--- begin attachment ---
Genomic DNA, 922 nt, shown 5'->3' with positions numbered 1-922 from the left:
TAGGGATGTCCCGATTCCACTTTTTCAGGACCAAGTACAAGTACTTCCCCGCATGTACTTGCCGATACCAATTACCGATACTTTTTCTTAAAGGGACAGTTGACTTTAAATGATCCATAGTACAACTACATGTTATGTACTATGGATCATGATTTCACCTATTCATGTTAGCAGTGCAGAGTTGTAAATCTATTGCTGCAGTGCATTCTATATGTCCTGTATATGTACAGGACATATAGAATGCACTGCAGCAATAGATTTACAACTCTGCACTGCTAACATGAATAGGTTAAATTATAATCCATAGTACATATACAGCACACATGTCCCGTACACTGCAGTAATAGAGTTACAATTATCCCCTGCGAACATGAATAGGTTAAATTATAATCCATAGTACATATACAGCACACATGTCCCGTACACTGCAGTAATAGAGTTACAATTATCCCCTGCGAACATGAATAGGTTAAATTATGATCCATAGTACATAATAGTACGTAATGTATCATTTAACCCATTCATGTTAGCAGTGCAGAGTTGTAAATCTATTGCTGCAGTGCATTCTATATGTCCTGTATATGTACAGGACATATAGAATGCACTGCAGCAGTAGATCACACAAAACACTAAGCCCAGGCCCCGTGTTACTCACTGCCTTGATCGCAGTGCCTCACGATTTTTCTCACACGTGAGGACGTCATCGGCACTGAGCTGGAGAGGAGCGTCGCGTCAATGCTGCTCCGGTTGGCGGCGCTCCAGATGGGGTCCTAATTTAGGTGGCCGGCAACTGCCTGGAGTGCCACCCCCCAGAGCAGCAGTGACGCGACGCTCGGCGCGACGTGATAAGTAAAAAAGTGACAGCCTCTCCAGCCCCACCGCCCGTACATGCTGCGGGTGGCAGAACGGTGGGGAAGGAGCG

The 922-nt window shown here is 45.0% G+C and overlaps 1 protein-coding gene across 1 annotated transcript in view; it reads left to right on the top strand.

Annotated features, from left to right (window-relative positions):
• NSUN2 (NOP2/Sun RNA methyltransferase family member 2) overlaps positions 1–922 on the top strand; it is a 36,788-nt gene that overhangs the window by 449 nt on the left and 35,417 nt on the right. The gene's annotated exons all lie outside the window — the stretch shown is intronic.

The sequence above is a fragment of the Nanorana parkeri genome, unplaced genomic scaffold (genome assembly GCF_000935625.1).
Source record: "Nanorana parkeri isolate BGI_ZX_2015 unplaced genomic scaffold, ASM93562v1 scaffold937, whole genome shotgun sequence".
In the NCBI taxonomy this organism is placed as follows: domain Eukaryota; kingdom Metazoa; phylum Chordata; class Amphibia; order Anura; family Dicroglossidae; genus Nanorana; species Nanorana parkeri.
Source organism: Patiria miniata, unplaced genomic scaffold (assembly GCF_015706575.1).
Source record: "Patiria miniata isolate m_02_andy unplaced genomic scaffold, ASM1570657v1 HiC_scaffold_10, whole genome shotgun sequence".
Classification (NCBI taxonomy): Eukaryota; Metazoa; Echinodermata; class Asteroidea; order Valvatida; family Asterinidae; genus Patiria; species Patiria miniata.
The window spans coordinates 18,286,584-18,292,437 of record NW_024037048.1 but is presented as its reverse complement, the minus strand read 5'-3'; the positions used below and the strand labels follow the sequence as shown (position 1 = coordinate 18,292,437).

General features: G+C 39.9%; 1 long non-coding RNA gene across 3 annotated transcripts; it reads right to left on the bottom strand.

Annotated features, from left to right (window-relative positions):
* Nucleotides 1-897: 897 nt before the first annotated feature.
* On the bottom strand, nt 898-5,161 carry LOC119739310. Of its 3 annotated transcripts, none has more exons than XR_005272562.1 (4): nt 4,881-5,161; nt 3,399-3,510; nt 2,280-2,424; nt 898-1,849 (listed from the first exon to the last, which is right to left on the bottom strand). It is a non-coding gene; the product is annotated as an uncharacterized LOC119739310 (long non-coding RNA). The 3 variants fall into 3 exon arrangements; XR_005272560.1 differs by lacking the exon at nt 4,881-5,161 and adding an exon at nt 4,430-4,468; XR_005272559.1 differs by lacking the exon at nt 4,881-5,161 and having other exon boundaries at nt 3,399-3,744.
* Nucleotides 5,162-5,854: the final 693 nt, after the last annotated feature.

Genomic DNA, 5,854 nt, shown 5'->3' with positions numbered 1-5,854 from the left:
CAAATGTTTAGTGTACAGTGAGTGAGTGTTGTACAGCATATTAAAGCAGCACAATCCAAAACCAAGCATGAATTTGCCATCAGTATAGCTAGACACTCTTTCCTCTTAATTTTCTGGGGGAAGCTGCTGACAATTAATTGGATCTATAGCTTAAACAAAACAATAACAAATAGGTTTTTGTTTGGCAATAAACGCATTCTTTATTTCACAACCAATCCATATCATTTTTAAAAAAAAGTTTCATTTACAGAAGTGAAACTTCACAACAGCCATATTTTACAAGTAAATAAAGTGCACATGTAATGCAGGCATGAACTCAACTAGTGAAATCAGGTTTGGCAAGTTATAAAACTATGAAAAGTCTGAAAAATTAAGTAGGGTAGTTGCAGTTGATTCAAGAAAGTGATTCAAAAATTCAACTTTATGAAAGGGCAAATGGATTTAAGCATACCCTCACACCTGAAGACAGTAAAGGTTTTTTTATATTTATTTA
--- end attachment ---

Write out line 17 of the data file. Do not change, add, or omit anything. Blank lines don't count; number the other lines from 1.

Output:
* Nucleotides 5,162-5,854: the final 693 nt, after the last annotated feature.